Thursday, January 25, 2007

Chocolate Velvet Ice Cream


Look good? You can read about it at the Kosher Blog. (I'm not in the mood to cross-post.)

Sunday, January 14, 2007

The Tucker Teshuvah

or Theology and CJLS Politics

In my last post on the CJLS teshuvot on homosexuality, I tried to show that the Jewish legal tradition, rigidly conceived, does not reflect a hierarchy of sexual values with which many contemporary committed Jews can identify.

Fleurdelis28 had an excellent response, but Blogger was being a meanie that day, so she sent it to me by e-mail. Here's a snippet:
[A]ll those nice values we want to call Jewish may be much more evident in the narrative of the Bible than in its laws themselves. In spite of a radically different social context, there seem to be a lot of couples who do substantially love and respect each other, and when they aren't honest with each other, things don't go so well. . . .Avraham's and Yaakov's situations illustrate nicely why polygamy, though acceptable, is not such a great arrangement emotionally (even when it was your wife's idea in the first place). . . .Whatever you think is going on in the Song of Songs, it's clearly not about the relationship you'd expect from the worldview of the laws stated in the Torah. I don't have the time at the moment to go poring over the rest of the Tanach -- granted, a rather heterogenous narrative -- but I think by and large things go better for the sort of couples that do behave in accordance with those values you cite.
Yes, the Bible is quite heterogenous, but fleurdelis28 makes an important point: Biblical narratives often temper, or even undermine, the apparent thrust of biblical legislation. This is true of the rabbinic tradition as well, which consists not only of legal texts, but also of aggadah (narrative). And in fact, this very issue -- the often fraught relationship between Jewish law and Jewish narrative, including the narrative that modern Jews continue to live and create -- is one of the centerpieces of Gordon Tucker's argument for the normalization of Jewish gays and lesbians.

Fundamental to Tucker's teshuvah is the premise that the Torah is not the infallible word of God. He writes:
The deeper consequence of our theology, is that the Torah (and a foriori subsequent expressions of religious law) is not a record of commanding utterances from God, but rather a record of the religious quests of a people, and of their understanding of how God's will commands them. The long-standing -- and understandable -- tendency to divide up religious literature into halakhah (law) and aggadah (narrative) has thus always been a mistake. The law is given cogency and support by the ongoing story of the community that seeks to live by the law. . . . The ongoing, developing religious life of a community includes not only the work of its legalists, but also its experiences, its intuitions, and the ways in which stories move it. This ongoing religious life must therefore have a role in the development of its norms, else the legal obligations of the community will become dangerously detached from its theological commitments. (P. 19; emphasis in original)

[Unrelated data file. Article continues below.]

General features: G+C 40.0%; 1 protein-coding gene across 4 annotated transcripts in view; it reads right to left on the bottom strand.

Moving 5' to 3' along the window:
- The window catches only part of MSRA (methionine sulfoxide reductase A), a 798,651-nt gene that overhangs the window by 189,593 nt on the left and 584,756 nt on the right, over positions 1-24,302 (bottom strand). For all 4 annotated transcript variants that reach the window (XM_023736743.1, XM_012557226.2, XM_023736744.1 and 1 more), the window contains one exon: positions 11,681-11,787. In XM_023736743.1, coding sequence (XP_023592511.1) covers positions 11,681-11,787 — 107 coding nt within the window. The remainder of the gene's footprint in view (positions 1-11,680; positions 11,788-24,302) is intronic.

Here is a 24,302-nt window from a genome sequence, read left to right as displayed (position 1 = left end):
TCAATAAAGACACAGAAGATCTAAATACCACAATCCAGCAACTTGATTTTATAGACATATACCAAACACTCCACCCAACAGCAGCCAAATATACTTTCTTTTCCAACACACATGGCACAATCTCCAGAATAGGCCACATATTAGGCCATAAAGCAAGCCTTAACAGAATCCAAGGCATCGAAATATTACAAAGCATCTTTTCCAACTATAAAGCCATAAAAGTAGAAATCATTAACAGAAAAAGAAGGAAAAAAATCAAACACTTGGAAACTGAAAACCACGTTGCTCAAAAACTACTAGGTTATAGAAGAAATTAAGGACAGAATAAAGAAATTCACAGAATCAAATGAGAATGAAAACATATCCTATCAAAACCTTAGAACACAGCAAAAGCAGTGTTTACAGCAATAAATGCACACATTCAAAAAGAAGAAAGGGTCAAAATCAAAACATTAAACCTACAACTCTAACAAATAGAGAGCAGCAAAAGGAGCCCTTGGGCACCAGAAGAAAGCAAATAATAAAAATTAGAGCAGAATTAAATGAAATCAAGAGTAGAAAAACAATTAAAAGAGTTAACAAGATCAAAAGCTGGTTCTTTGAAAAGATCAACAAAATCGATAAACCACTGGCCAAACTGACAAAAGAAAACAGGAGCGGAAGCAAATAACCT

My sentiments are with Rabbi Tucker, but I wonder whether the "enhanced" Halakhic* system that he advocates can practically be put into effect. Can we maintain a commitment to halakhic precedent on a daily basis while making exceptions when our consciences demand that we do so? Even if this is possible on an individual basis, is it really possible on a communal basis? And if so, what is to be the role of the CJLS in this process?

This brings me to an interesting point regarding CJLS politics. While Gordon Tucker is not the first to advocate this sort of reimagined halakhic system, he is, as far as I know, the first to do so in the context of the CJLS. Apparently uncertain what to do with his unconventional teshuvah, the members of the CJLS labeled it a takkanah (which I usually translate "rabbinic injunction," but perhaps "amendment" is more appropriate in this context). According to the CJLS's recently relaxed rules regarding takkanot, a majority of votes (13) is required in order for a takkanah to pass, as opposed to the six votes required for an ordinary teshuvah. (From what I've observed, there are normally a large number of abstentions.) The Tucker paper received seven votes in favor, which means that it failed to earn CJLS approval only because of its takkanah status. Unsurprisingly, Rabbi Tucker argued against the paper being considered a takkanah, maintaining that historically, the term was reserved for legal innovations that derived their authority from that of a particular Rabbi. This teshuvah, in contrast, "does not seek any extraordinary authority [nor does it] seek to create an unchallengeable innovation" (p. 3). Notwithstanding the semantic point, I think that the members of the CJLS were correct in recognizing that the teshuvah does demand something extraordinary, namely, to alter the parameters of halakhic discourse in such a way as to change the very role of the CJLS as a judicial body (even if it does operate in a merely advisory capacity). In effect, this paper is neither a traditional teshuvah nor a takkanah, but a recommendation for changing the entire system by which teshuvot are written. It hardly seems self-evident to me that such a document should require a mere six votes to pass.